Simply put, Jimmy “Duck” Holmes is a living legend. As the last of the Bentonia bluesmen taught by Henry Stuckey, he is carrying the torch for this much-beloved rural blues tradition. Holmes was born in 1947, and his parents owned and operated the legendary Blue Front Café. The oldest still-operating juke joint, it is considered the birthplace of Bentonia Blues. Skip James and Jack Owens popularized these dark acoustic blues. Holmes took over the Blue Front Café from his parents in 1970 and has been busy spreading the music ever since. He’s pushing 69 years old and showing no signs of slowing down. On June 17, he is releasing his latest album, It Is What It Is.
Congratulations on your upcoming release, It Is What It Is. I want to ask specifically about the first song, “Buddy Brown.” It has a much harder and distorted sound than you are usually associated with. What brought about this change and did recording at your Blue Front Café affect how you approached these recordings and the overall sound?
Recording at the Blue Front Café was normal to me. I’ve been around the Blue Front Café my whole life. My parents started it when I was only 1, but I’ve been skipper of the ship for the last 46 years. It’s where I learned to play and where the Bentonia Blues grew. I’ve recorded here before. As far as that particular song, I wanted to play a song to show what I had learned from Tommy West. He lived in Bentonia, but he played hill country blues. So I played a little hill country blues in the Bentonia style.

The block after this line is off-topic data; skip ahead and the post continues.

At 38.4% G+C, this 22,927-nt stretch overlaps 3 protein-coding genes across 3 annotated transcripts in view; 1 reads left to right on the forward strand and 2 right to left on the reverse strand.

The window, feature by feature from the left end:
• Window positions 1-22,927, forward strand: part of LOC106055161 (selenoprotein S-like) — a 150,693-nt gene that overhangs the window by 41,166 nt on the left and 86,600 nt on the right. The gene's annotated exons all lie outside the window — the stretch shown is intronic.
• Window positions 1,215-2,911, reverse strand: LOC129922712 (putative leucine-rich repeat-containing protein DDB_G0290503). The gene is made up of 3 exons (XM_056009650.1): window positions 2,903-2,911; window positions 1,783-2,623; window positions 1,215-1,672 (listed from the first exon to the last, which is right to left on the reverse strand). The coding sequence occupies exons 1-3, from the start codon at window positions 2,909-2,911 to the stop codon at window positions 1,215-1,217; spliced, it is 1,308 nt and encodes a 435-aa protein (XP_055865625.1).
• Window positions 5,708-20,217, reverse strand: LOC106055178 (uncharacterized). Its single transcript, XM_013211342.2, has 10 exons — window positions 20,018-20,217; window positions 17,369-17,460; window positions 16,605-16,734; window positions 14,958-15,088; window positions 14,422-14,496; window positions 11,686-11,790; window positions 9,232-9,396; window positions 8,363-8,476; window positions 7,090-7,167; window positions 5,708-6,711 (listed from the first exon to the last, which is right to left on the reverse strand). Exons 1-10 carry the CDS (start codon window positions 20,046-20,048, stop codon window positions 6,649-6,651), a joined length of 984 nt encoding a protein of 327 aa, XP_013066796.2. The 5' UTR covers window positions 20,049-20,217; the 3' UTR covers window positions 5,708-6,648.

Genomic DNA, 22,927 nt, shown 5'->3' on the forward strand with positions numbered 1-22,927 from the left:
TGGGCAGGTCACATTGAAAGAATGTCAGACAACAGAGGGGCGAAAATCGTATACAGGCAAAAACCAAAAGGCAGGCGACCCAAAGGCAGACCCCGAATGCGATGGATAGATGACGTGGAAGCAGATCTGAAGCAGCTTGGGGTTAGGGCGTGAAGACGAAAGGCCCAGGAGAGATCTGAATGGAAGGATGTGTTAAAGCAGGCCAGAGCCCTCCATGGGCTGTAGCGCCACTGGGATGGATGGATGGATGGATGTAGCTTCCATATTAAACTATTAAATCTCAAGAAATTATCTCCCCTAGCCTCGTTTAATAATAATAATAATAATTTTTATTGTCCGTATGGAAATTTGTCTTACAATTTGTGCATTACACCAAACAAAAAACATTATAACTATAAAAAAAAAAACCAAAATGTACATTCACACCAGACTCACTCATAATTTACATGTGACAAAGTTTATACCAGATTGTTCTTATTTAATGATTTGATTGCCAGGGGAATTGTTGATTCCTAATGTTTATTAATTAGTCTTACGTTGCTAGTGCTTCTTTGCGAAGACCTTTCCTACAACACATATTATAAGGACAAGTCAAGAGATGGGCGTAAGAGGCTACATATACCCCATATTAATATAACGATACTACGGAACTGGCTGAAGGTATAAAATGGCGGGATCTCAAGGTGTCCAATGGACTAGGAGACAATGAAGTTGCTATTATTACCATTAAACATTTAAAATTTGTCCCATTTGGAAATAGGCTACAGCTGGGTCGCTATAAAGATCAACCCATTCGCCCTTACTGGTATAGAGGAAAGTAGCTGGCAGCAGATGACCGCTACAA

Your vocals sound amazing on these tracks. How do you keep it in such good shape?
I don’t know. It just comes natural, I guess. I would say I get my singing from my mama. She used to sing gospel songs when she was cooking and things.
Seeing as you and your siblings spent much of your childhood at the Blue Front Café, did it operate as a juke joint from the beginning or did the live music come along later? Have the blues always been a part of your life?
I’ve been around the blues all my life. I couldn’t necessarily go into the Blue Front when I was a kid, but I was around it for as far back as I can remember. Now, historians who keep track of these things say that the Blue Front Café is the oldest surviving juke joint in the state of Mississippi. It’s never been closed. Back in the day, there were also juke houses. Jack Owens had a juke house for a long time. I believe Skip James had one for a short time. But the Blue Front Café has been a juke joint from the start.
Let’s go back to the beginning, when did you start playing music?
The first guitar I picked up belonged to Henry Stuckey. It was around 1957, but I didn’t play too much then. I didn’t start playing in earnest until the early 1970s.
I’ve read that you were the last person taught by Henry Stuckey. He has taken on a mythical status over the years. My understanding is that he served in the military and learned the open E-minor tuning from Bahamian solders. When he came back to the States, he was almost like Johnny Appleseed, but he was spreading this new guitar technique and sound instead of seeds and trees. What was your relationship like with Stuckey? Was it a formal tutelage?